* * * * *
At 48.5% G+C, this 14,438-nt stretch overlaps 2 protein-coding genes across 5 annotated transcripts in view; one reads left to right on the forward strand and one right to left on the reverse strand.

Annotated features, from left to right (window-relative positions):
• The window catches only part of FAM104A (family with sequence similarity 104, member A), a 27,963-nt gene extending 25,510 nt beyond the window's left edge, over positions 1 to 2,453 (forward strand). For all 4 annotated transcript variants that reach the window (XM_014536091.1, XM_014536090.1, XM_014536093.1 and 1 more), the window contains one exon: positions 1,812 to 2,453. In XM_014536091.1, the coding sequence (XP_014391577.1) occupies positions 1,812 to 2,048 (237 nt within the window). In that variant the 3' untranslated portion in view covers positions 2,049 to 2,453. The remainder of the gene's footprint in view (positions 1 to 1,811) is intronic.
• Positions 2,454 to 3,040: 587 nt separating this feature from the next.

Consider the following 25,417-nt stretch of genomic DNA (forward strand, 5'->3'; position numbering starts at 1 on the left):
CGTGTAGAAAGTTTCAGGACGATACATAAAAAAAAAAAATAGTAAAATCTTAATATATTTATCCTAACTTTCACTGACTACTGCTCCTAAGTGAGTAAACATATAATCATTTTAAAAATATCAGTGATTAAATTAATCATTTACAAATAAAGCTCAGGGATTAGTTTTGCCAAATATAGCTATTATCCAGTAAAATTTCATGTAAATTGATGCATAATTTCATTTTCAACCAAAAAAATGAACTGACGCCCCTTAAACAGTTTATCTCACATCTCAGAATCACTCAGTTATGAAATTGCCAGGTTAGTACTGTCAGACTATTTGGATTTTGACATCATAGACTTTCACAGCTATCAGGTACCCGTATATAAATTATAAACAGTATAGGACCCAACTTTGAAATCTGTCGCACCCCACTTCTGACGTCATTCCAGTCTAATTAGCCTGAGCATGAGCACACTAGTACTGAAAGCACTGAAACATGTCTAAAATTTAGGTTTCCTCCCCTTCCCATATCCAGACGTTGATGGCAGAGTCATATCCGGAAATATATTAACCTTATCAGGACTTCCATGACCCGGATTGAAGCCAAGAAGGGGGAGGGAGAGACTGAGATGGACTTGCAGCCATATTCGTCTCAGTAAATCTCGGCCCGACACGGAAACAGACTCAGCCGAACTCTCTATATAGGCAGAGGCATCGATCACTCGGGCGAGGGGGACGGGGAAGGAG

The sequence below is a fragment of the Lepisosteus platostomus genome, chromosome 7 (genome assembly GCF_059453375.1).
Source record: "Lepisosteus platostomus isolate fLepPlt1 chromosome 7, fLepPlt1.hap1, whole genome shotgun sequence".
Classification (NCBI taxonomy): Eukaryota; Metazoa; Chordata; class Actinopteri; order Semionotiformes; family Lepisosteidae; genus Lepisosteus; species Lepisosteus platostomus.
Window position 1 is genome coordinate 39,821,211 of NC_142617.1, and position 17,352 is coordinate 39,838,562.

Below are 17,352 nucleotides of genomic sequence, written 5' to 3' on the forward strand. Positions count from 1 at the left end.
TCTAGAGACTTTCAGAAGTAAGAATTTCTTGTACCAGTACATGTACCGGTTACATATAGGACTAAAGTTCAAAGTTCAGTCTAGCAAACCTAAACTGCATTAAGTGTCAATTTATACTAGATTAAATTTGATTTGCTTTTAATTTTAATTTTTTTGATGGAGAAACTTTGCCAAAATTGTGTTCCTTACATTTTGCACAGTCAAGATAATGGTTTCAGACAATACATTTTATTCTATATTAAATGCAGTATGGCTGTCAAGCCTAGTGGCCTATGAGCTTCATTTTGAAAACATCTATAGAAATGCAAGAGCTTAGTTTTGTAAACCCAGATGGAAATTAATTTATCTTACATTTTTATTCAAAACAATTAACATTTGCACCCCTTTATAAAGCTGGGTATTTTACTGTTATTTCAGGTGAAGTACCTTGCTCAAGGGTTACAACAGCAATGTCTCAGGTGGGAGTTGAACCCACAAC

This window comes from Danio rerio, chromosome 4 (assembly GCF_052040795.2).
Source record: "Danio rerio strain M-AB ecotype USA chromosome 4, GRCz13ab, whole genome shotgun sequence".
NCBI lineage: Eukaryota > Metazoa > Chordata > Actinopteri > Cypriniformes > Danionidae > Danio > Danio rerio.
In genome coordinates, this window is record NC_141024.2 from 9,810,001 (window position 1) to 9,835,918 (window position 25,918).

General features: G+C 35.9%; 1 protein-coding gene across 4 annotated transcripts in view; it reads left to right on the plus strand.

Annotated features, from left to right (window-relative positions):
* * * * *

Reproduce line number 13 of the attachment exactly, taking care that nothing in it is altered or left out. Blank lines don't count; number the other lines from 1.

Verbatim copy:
This window comes from Danio rerio, chromosome 4 (assembly GCF_052040795.2).